Reading into China’s rail crash
In 2009, economist Zhao Jian returned to Beijing from a study tour of the Indian railways, and wrote that China should learn from India’s example and expand freight rail network instead of pouring mega millions in bullet trains.
Days after his piece was published, the former railway minister Liu Zhijun, sacked for corruption this year and nicknamed Great Leap Liu for his orders to design trains topping 350 kmph, summoned Zhao’s boss at the Beijing Jiaotong (transportation) University. He defended his colleague’s right to express his views, but some days later he reportedly told Zhao “if you write things like this, it will affect the ability of the university to get [research] topic [grants from the government].”
A translation of this slice of the inside story of the world’s fastest, longest and most secretive expansion of high-speed rail is available here.
The writers, however, asked more questions than investigating the answers. “As a major strategic national infrastructure project whose budget surpassed that of even the Three Gorges Dam project, how was it that there was no need to put it to a vote within the National People’s Congress? Even further, why was it that information about this project, with direct concern for the national welfare and the people’s livelihood, and expending massive resources drawn from taxpayer monies, could not be made public during the decision-making process and we subjected to public discussion? Why is it that even such basic figures as seat occupancy rates for the high-speed rail have remained a secret, so that even researchers in this area cannot access this information?”
An HT interview with Zhao Jian, published in my Friday column, is available here. Zhao told me that even research scholars advising the railway ministry have no information of what is going on inside it. We met six days after a high-speed train smashed into another train that was stalled by lightning and blackout in east China, killing 40 and injuring 190.
The propaganda machinery ordered the Chinese media to focus on “stories that are extremely moving, like people donating blood and taxi drivers refusing to accept fares” and “great love in the face of great tragedy.”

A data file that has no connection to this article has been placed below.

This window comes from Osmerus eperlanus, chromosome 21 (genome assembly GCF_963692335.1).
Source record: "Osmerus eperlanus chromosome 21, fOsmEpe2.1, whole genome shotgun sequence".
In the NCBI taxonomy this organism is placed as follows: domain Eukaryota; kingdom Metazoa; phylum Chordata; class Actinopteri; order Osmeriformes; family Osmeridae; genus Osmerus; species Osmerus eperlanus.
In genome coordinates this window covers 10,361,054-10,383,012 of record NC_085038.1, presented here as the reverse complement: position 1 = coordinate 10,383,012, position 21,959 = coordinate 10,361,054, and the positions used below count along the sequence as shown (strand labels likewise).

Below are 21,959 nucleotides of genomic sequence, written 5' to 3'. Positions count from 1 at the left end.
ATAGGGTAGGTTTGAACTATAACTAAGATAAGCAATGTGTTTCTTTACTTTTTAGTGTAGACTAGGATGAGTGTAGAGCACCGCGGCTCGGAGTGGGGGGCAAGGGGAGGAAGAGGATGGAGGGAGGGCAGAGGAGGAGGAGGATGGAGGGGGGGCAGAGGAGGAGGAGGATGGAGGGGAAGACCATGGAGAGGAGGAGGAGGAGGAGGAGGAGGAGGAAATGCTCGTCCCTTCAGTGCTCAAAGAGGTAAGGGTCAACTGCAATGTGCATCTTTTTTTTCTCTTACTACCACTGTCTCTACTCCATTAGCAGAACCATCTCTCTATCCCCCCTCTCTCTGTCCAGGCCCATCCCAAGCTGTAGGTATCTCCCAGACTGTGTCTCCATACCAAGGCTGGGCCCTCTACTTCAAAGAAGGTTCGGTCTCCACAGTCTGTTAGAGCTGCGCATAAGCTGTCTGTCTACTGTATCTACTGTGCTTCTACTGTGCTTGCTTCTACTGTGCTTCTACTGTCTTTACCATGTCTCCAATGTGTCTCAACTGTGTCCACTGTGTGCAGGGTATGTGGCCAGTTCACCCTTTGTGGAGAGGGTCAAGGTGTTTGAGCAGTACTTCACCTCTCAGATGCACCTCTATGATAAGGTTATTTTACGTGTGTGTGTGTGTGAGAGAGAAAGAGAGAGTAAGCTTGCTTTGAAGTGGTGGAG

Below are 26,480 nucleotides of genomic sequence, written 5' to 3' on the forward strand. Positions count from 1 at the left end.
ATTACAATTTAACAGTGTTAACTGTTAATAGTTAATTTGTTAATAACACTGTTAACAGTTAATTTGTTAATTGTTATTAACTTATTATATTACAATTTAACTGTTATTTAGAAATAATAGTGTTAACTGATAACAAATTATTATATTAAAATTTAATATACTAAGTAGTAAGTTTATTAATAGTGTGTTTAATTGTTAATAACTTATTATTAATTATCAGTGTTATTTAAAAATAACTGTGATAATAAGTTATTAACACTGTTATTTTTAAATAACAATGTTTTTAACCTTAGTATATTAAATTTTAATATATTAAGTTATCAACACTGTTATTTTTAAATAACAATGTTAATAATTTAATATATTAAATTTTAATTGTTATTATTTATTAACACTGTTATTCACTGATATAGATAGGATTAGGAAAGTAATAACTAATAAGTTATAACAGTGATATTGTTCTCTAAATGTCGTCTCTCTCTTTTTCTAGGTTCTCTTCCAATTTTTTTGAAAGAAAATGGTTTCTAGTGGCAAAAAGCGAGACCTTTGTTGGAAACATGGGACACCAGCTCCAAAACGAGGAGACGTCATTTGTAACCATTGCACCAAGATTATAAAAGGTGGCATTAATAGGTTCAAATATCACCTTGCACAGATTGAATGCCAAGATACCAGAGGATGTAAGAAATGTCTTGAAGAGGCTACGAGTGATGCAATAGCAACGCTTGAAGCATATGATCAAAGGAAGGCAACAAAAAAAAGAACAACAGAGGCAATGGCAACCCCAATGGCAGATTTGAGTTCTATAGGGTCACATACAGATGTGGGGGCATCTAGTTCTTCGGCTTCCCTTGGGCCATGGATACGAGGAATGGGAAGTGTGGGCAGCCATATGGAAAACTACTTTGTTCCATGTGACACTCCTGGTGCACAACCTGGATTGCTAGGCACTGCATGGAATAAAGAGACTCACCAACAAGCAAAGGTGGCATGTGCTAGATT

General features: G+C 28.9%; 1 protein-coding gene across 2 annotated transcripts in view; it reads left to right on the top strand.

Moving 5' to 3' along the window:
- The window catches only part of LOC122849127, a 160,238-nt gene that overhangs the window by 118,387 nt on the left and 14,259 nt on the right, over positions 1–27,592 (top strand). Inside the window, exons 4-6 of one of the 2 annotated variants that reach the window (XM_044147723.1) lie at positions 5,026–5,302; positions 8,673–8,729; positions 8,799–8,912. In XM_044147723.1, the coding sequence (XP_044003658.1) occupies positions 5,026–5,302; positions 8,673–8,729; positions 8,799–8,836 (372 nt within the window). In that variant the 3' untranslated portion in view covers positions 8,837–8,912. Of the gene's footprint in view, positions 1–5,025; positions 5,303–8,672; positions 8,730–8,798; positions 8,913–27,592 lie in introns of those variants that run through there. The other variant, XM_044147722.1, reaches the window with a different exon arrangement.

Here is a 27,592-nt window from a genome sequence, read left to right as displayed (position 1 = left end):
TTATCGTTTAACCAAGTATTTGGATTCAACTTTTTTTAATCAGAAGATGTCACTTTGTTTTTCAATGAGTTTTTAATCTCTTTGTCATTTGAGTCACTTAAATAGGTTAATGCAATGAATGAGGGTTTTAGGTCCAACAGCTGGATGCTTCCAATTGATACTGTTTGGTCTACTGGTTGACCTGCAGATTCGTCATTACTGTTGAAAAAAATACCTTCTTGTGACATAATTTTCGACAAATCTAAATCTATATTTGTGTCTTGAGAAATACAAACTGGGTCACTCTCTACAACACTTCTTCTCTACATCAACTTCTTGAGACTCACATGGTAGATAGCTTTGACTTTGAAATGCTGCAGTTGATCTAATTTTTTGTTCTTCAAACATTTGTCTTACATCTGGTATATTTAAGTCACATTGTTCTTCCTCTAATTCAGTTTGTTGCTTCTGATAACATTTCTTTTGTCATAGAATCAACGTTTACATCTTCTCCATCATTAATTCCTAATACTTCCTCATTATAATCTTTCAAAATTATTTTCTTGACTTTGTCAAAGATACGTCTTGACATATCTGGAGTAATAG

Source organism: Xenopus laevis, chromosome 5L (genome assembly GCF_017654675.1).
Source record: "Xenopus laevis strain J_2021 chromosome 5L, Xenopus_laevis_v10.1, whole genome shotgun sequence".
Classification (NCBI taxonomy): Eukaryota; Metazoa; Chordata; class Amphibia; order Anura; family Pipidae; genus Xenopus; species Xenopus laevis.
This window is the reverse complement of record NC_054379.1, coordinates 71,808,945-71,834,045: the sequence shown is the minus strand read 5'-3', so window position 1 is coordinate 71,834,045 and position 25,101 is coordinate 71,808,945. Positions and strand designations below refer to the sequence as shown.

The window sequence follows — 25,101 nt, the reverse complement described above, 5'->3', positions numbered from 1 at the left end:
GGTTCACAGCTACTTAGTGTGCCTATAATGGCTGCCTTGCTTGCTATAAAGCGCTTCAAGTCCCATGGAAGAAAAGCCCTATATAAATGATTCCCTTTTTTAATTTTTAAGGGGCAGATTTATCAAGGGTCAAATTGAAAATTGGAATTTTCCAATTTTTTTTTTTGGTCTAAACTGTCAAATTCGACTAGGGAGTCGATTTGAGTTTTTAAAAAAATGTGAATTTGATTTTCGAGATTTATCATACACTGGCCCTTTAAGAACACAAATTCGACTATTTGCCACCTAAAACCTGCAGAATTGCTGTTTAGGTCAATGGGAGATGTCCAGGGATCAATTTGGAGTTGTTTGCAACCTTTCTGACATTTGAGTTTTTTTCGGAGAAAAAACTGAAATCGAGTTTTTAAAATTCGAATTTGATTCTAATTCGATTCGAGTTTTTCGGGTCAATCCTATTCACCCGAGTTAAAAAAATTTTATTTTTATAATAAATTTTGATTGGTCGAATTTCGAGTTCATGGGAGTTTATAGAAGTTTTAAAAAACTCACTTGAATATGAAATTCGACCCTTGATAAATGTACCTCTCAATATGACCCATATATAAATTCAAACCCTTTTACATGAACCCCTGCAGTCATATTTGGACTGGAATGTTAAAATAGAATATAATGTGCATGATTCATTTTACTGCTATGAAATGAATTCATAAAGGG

The state-run Chinese media and millions of micro-blogging netizens hit back against the propaganda – for a week – tweeting faster than the censors could delete. They raised many angry questions – why did lightning stall a high-speed train, why did the signal systems fail to warn the approaching train, why did staff in the control room fail to stop the collision, why were trains on the route resumed so soon, why were lawyers reportedly told not to accept compensation cases, why were carriages buried on the spot and later retrieved, why is the railway ministry gunning for bullet trains despite low occupancy and high ticket prices?
A Chinese media specialist, whose own posts were censored and deleted this week, said the media’s outspokenness may be temporary. The state controls on the media will get ‘tighter and tighter,’ he said.
China’s urban miracle is planned behind a great impenetrable wall by a leadership guarded from public scrutiny. During the last week the media and netizens tried to break free from the state grip and brought sustained pressure on railway authorities to correct some of the bungled investigations and double compensation for the victims’ families.
While the Chinese chase speed, India is painfully slow and insensitive in modernising a creaking, over-crowded network that transports a Mumbai-sized population per day. The muzzle is now back on the Chinese media with fresh orders to report only positive and official versions on the accident. But the media’s temporary burst of free speech and public sensitivity to the accident is worth noting. In India, we need to keep the railway ministry under the microscope and demand answers to some of the same questions clamouring across China, without waiting for the next tragedy on the tracks.
The Foreign Policy blog quotes journalist Lloyd Lofthouse’s comparison of the death toll on the railway tracks in the US, India and China in 2007. Out of the 177 rail accidents during that period, 20% occurred in the United States, 15% occurred in India, and only 4% occurred in China. “But the death toll in India was far greater.”